Ihumātao: from Colony to Commune


  Hikoi in support of the land occupation at Ihumātao, Auckland, Aotearoa/NZ

Ihumātao began as Māori land used for gardening. After British colonisation in the 1840s it also supplied the settlers in Auckland. But the Treaty was a fraud and Māori land presented a barrier to capitalist colonisation. In 1863 it was confiscated and the people driven off the land as the settlers went to war against resistance to land sales. From that point on Ihumātao was  swallowed up by Auckland as it burgeoned as the main entry point for Empire. In 1867 the colonial state sold the land to private owners, the Wallace family, who farmed it for generations until recently when it was sold on to Fletcher Building for new housing.  

In 2016 a protest occupation led by rangitahi (youth) demanded the land be returned to Iwi in opposition to agreements made by some kaumatua (elders) with Fletcher Building to keep the land in exchange for homes for Iwi. Trespass notices and threats of eviction drew massive support. Government stepped in to halt building, the Tainui King, Te Arikinui Kiingi Tūheitia intervened as a mediator, but to date there has been no settlement of the dispute.

Any settlement that falls short of the full return of the land to the Iwi will be a compromise that props up private property rights at the expense of the Iwi right to communally owned land. The purpose of this article is to explain why the fight for the return of communal land is more than a matter of historical justice for dispossessed Māori, but critical in re-uniting the people with the land and to bring an end to colonialism and the threat of human extinction.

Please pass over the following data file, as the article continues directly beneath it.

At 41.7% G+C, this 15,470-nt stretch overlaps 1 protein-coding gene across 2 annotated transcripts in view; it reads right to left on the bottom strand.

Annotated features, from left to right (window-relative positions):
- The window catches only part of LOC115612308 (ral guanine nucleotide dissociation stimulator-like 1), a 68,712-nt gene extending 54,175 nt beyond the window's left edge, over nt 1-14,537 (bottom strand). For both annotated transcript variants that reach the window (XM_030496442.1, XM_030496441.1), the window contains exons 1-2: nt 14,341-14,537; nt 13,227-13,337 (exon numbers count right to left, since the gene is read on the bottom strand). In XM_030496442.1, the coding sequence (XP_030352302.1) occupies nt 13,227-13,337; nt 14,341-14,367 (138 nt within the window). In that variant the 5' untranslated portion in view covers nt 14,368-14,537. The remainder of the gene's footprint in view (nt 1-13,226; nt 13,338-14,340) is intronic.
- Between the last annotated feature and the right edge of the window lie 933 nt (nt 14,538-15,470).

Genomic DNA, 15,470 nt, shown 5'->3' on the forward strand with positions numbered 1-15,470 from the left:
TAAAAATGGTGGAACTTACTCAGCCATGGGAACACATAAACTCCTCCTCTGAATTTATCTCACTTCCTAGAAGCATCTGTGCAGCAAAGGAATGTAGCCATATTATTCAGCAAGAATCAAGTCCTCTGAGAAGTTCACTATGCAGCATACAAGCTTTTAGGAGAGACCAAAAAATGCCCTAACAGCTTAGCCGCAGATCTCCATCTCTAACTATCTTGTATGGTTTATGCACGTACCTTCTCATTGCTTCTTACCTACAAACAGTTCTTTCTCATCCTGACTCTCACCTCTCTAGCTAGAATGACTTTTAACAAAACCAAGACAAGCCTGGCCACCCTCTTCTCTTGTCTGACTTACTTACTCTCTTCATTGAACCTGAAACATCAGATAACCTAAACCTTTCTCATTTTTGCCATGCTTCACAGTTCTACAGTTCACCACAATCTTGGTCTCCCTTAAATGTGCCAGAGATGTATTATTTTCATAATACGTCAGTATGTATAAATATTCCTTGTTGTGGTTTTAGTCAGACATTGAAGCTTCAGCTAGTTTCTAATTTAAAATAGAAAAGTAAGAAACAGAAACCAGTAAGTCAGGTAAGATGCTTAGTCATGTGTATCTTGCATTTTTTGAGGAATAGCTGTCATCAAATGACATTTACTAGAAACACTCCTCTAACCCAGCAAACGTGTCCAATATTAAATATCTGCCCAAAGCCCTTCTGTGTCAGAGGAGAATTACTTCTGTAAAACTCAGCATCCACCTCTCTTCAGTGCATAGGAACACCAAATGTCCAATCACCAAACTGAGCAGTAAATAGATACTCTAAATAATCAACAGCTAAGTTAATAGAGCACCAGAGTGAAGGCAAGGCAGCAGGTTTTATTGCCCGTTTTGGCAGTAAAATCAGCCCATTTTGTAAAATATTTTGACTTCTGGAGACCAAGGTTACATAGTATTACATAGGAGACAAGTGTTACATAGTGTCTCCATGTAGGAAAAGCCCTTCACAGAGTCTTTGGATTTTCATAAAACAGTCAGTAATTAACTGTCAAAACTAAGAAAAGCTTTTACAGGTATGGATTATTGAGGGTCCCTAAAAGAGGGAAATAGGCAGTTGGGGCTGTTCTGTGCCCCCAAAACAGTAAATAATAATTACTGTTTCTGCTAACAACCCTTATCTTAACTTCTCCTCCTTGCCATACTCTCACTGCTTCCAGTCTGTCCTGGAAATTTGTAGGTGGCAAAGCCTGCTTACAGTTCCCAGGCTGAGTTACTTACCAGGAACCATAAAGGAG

Capitalism’s three foundation stones

Ihumātao signifies the collision of the colonial history of Aotearoa with Capitalism’s terminal crisis. The underlying contradiction between Maori communally owned land and land held as private property in the capitalist system is explosive. Colonisation introduced the three foundations stones of capitalism to Aotearoa. Marx called them the ‘Holy Trinity’ of Land, Labour and Capital. First, colonialism converts land from common ownership into private property where ownership allows the wealth of the land to be accumulated by the private owner. The land is not used unless it makes a profit (produces rent) by selling its product on the market. It cannot do so unless it can create ‘free’ labour and has access to capital.